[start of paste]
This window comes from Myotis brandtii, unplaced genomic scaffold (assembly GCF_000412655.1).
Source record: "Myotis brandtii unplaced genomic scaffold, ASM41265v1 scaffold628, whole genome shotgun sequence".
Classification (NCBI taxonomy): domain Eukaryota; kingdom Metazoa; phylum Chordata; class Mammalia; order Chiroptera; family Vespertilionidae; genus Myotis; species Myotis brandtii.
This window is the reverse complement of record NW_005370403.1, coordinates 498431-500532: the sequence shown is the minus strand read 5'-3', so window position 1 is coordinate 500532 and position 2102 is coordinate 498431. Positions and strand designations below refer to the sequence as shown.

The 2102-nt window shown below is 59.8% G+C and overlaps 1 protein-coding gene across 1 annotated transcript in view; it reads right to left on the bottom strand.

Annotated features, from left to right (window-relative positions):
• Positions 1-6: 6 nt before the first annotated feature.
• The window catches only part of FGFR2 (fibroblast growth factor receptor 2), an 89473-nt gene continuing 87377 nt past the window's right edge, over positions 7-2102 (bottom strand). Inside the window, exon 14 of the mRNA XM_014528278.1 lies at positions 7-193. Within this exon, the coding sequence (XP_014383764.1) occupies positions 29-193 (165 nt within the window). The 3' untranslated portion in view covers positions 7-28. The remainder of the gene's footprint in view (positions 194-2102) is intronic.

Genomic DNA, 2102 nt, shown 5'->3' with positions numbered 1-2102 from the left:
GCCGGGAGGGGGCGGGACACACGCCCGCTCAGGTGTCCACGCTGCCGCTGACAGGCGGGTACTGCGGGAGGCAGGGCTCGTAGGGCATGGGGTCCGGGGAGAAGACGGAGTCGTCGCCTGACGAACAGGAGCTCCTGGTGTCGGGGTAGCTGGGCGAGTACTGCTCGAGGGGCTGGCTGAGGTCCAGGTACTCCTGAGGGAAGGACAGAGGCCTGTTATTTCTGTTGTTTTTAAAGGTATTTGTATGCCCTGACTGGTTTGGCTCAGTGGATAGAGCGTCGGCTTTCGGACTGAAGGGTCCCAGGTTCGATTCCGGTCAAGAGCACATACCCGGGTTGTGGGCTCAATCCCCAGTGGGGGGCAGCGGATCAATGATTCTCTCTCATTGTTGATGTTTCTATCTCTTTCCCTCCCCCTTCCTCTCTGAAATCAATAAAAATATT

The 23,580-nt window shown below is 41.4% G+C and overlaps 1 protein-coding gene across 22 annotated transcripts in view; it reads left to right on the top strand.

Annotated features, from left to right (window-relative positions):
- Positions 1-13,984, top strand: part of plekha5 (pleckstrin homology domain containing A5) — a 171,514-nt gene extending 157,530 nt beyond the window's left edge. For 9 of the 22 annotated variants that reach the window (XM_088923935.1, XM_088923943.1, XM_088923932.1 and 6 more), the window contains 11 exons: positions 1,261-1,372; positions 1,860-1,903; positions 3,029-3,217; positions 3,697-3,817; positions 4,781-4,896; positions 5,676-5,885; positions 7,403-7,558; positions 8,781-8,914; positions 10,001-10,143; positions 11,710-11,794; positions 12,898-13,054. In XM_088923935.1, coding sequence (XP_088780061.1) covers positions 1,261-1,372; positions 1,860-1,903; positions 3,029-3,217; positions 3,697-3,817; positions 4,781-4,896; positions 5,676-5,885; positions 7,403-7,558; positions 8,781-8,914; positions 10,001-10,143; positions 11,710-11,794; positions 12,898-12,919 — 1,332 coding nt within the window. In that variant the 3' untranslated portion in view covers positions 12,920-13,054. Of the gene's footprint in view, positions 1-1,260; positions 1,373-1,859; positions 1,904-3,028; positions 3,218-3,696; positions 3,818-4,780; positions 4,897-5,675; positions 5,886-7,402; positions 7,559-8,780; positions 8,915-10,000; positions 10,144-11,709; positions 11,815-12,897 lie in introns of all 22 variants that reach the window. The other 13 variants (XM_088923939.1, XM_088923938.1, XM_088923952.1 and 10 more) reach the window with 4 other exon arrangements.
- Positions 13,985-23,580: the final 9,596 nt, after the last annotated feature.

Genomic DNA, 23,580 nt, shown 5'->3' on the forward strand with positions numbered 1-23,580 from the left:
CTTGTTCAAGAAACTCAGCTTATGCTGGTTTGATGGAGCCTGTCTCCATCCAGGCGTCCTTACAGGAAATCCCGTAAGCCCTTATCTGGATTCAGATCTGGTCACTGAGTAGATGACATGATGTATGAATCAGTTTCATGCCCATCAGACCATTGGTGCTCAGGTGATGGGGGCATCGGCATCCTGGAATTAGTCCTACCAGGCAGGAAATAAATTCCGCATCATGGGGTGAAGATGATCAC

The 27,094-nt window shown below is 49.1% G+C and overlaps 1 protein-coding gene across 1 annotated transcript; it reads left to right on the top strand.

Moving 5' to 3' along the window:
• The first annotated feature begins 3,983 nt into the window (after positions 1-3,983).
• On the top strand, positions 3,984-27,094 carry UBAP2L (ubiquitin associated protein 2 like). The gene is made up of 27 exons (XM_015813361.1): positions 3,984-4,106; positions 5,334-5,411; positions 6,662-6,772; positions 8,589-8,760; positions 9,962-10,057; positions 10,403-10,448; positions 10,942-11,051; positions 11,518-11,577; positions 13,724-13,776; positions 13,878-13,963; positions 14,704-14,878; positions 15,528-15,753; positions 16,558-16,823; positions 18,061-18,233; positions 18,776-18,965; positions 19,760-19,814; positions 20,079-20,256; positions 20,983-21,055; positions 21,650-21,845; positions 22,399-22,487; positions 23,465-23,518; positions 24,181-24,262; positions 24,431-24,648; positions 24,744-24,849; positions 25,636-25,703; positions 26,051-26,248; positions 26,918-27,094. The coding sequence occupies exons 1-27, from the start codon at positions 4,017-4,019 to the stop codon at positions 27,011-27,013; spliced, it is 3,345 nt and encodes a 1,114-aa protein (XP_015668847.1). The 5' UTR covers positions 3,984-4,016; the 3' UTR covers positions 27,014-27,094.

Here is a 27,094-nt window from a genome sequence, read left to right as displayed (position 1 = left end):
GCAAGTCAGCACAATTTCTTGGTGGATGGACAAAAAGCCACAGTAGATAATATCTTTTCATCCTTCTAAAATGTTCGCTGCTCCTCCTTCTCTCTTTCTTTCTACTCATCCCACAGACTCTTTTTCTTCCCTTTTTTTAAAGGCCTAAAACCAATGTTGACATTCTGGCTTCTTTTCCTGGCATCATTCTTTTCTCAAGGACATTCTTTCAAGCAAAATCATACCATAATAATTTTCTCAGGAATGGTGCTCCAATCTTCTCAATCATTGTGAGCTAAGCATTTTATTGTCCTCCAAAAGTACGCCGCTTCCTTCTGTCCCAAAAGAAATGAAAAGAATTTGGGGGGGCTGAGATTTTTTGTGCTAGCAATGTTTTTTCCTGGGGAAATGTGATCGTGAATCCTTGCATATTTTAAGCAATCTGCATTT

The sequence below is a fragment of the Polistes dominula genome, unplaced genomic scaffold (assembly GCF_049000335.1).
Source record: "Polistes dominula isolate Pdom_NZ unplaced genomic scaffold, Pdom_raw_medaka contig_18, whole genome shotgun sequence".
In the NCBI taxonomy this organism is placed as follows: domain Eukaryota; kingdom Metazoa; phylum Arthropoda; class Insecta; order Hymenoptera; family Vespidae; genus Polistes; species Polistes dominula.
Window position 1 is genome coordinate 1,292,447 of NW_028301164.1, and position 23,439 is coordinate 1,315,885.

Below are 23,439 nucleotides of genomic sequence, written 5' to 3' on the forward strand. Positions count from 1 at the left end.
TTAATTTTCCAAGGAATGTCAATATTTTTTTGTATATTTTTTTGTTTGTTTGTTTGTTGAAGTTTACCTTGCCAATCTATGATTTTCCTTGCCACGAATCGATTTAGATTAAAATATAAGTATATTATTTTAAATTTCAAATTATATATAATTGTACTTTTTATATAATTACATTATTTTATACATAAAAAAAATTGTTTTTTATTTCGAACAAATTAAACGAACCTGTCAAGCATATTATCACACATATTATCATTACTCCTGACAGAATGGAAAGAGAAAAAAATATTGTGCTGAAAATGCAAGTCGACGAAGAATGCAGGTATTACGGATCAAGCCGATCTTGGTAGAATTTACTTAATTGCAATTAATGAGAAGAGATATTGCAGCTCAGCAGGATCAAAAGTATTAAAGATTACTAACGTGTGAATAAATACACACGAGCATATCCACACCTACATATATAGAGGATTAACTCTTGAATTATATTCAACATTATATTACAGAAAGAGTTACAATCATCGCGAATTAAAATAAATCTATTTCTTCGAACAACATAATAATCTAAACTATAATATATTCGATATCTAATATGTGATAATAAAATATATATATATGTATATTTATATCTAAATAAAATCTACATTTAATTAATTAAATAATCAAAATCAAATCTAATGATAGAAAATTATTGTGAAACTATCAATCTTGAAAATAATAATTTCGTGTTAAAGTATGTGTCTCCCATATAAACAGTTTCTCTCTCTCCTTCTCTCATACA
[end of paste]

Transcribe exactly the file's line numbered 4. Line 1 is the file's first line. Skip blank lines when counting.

This window is the reverse complement of record NW_005370403.1, coordinates 498431-500532: the sequence shown is the minus strand read 5'-3', so window position 1 is coordinate 500532 and position 2102 is coordinate 498431. Positions and strand designations below refer to the sequence as shown.